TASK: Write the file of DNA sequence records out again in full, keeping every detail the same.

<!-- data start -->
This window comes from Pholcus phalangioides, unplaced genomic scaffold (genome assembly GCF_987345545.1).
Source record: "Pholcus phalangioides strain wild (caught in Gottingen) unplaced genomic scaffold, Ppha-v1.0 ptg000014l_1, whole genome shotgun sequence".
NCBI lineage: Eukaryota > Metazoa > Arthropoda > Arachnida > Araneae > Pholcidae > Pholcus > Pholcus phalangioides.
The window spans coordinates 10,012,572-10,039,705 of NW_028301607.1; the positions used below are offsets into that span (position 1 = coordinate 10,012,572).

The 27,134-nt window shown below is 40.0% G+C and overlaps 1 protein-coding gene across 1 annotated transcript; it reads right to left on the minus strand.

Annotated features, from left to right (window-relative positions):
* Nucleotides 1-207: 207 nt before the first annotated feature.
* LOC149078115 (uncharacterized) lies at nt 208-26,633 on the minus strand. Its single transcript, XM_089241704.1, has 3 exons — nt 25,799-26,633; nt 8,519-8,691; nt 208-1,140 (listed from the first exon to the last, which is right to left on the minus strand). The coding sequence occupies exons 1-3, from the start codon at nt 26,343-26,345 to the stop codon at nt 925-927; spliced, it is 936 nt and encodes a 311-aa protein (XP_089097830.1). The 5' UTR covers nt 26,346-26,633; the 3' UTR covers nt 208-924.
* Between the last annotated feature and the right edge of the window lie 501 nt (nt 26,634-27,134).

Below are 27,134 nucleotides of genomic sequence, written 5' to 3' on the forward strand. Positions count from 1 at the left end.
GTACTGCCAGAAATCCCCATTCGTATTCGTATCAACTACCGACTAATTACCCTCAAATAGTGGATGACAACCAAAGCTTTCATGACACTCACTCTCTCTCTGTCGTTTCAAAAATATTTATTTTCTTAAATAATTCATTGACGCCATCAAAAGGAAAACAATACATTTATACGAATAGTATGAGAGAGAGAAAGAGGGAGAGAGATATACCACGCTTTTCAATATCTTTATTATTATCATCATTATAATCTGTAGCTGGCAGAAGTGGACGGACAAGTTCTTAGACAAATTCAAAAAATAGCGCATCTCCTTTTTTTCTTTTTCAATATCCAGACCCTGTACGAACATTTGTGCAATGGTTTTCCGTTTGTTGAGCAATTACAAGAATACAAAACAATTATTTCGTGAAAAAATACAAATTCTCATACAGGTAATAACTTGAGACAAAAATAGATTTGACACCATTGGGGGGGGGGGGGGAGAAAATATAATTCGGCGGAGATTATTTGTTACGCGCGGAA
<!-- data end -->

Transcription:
This window comes from Pholcus phalangioides, unplaced genomic scaffold (genome assembly GCF_987345545.1).
Source record: "Pholcus phalangioides strain wild (caught in Gottingen) unplaced genomic scaffold, Ppha-v1.0 ptg000014l_1, whole genome shotgun sequence".
NCBI lineage: Eukaryota > Metazoa > Arthropoda > Arachnida > Araneae > Pholcidae > Pholcus > Pholcus phalangioides.
The window spans coordinates 10,012,572-10,039,705 of NW_028301607.1; the positions used below are offsets into that span (position 1 = coordinate 10,012,572).

The 27,134-nt window shown below is 40.0% G+C and overlaps 1 protein-coding gene across 1 annotated transcript; it reads right to left on the minus strand.

Annotated features, from left to right (window-relative positions):
* Nucleotides 1-207: 207 nt before the first annotated feature.
* LOC149078115 (uncharacterized) lies at nt 208-26,633 on the minus strand. Its single transcript, XM_089241704.1, has 3 exons — nt 25,799-26,633; nt 8,519-8,691; nt 208-1,140 (listed from the first exon to the last, which is right to left on the minus strand). The coding sequence occupies exons 1-3, from the start codon at nt 26,343-26,345 to the stop codon at nt 925-927; spliced, it is 936 nt and encodes a 311-aa protein (XP_089097830.1). The 5' UTR covers nt 26,346-26,633; the 3' UTR covers nt 208-924.
* Between the last annotated feature and the right edge of the window lie 501 nt (nt 26,634-27,134).

Below are 27,134 nucleotides of genomic sequence, written 5' to 3' on the forward strand. Positions count from 1 at the left end.
GTACTGCCAGAAATCCCCATTCGTATTCGTATCAACTACCGACTAATTACCCTCAAATAGTGGATGACAACCAAAGCTTTCATGACACTCACTCTCTCTCTGTCGTTTCAAAAATATTTATTTTCTTAAATAATTCATTGACGCCATCAAAAGGAAAACAATACATTTATACGAATAGTATGAGAGAGAGAAAGAGGGAGAGAGATATACCACGCTTTTCAATATCTTTATTATTATCATCATTATAATCTGTAGCTGGCAGAAGTGGACGGACAAGTTCTTAGACAAATTCAAAAAATAGCGCATCTCCTTTTTTTCTTTTTCAATATCCAGACCCTGTACGAACATTTGTGCAATGGTTTTCCGTTTGTTGAGCAATTACAAGAATACAAAACAATTATTTCGTGAAAAAATACAAATTCTCATACAGGTAATAACTTGAGACAAAAATAGATTTGACACCATTGGGGGGGGGGGGGGAGAAAATATAATTCGGCGGAGATTATTTGTTACGCGCGGAA